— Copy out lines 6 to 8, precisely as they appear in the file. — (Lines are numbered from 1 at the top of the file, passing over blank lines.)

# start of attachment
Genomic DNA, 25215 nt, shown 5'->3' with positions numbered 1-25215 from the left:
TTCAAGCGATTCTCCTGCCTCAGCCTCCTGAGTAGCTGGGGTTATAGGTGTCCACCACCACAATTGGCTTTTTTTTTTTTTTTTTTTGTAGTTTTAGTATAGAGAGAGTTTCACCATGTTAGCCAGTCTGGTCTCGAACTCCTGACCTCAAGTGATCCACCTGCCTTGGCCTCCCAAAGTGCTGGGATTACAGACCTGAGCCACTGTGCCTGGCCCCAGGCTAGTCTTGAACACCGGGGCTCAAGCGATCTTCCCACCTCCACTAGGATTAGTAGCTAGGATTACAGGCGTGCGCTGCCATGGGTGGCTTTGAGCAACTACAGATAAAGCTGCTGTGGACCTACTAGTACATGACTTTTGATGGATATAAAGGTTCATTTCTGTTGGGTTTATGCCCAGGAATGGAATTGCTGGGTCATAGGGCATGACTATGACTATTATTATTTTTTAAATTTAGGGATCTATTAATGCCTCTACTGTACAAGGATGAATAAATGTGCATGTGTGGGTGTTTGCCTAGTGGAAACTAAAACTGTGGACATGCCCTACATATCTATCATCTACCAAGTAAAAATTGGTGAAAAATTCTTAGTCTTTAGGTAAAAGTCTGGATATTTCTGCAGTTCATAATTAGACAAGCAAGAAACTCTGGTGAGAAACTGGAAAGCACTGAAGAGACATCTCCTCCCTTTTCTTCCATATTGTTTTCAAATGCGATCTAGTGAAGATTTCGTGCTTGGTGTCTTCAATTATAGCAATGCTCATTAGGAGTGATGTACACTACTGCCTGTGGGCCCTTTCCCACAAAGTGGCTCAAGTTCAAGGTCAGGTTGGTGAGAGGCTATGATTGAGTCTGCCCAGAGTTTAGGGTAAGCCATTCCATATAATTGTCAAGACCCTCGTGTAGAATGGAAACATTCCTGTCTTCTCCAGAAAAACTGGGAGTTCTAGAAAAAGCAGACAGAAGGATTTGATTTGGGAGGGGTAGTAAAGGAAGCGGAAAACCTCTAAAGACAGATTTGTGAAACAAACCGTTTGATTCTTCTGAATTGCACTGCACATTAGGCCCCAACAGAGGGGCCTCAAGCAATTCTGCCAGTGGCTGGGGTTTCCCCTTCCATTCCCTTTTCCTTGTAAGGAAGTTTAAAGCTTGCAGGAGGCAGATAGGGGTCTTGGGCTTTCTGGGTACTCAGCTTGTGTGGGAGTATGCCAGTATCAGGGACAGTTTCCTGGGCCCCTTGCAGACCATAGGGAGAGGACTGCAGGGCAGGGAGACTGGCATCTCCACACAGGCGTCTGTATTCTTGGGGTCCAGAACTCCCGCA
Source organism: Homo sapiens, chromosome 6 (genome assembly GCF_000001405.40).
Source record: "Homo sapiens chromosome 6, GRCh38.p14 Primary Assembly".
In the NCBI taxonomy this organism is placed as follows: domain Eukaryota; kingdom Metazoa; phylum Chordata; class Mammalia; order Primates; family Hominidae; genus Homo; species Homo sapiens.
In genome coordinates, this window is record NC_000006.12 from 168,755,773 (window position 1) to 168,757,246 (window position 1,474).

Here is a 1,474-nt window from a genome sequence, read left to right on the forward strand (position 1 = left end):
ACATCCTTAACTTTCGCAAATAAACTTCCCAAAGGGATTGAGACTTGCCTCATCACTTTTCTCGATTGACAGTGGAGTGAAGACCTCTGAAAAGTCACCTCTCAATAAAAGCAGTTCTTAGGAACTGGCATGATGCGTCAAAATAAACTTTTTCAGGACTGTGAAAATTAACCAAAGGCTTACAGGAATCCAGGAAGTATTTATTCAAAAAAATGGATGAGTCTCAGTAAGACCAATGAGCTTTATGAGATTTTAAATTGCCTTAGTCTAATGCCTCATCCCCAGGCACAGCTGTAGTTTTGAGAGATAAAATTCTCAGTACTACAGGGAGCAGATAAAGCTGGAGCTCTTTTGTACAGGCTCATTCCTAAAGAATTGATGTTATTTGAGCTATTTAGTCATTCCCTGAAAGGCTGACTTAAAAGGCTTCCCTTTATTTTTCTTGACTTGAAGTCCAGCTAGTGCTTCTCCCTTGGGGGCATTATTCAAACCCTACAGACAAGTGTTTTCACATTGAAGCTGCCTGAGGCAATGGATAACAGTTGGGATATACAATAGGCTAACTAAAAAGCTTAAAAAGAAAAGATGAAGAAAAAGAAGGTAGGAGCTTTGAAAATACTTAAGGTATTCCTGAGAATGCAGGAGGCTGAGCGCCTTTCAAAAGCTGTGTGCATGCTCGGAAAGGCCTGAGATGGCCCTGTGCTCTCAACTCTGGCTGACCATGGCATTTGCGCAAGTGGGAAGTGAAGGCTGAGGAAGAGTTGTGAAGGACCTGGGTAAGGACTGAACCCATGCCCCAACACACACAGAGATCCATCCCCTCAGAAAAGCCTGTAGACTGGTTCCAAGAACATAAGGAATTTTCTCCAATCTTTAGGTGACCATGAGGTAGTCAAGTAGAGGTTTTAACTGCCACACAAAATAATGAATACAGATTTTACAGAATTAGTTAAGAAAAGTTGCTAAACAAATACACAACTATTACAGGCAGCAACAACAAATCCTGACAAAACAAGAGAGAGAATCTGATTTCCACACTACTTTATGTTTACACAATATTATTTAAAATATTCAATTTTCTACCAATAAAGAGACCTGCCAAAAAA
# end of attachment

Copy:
In genome coordinates, this window is record NC_000006.12 from 168,755,773 (window position 1) to 168,757,246 (window position 1,474).

Here is a 1,474-nt window from a genome sequence, read left to right on the forward strand (position 1 = left end):
ACATCCTTAACTTTCGCAAATAAACTTCCCAAAGGGATTGAGACTTGCCTCATCACTTTTCTCGATTGACAGTGGAGTGAAGACCTCTGAAAAGTCACCTCTCAATAAAAGCAGTTCTTAGGAACTGGCATGATGCGTCAAAATAAACTTTTTCAGGACTGTGAAAATTAACCAAAGGCTTACAGGAATCCAGGAAGTATTTATTCAAAAAAATGGATGAGTCTCAGTAAGACCAATGAGCTTTATGAGATTTTAAATTGCCTTAGTCTAATGCCTCATCCCCAGGCACAGCTGTAGTTTTGAGAGATAAAATTCTCAGTACTACAGGGAGCAGATAAAGCTGGAGCTCTTTTGTACAGGCTCATTCCTAAAGAATTGATGTTATTTGAGCTATTTAGTCATTCCCTGAAAGGCTGACTTAAAAGGCTTCCCTTTATTTTTCTTGACTTGAAGTCCAGCTAGTGCTTCTCCCTTGGGGGCATTATTCAAACCCTACAGACAAGTGTTTTCACATTGAAGCTGCCTGAGGCAATGGATAACAGTTGGGATATACAATAGGCTAACTAAAAAGCTTAAAAAGAAAAGATGAAGAAAAAGAAGGTAGGAGCTTTGAAAATACTTAAGGTATTCCTGAGAATGCAGGAGGCTGAGCGCCTTTCAAAAGCTGTGTGCATGCTCGGAAAGGCCTGAGATGGCCCTGTGCTCTCAACTCTGGCTGACCATGGCATTTGCGCAAGTGGGAAGTGAAGGCTGAGGAAGAGTTGTGAAGGACCTGGGTAAGGACTGAACCCATGCCCCAACACACACAGAGATCCATCCCCTCAGAAAAGCCTGTAGACTGGTTCCAAGAACATAAGGAATTTTCTCCAATCTTTAGGTGACCATGAGGTAGTCAAGTAGAGGTTTTAACTGCCACACAAAATAATGAATACAGATTTTACAGAATTAGTTAAGAAAAGTTGCTAAACAAATACACAACTATTACAGGCAGCAACAACAAATCCTGACAAAACAAGAGAGAGAATCTGATTTCCACACTACTTTATGTTTACACAATATTATTTAAAATATTCAATTTTCTACCAATAAAGAGACCTGCCAAAAAA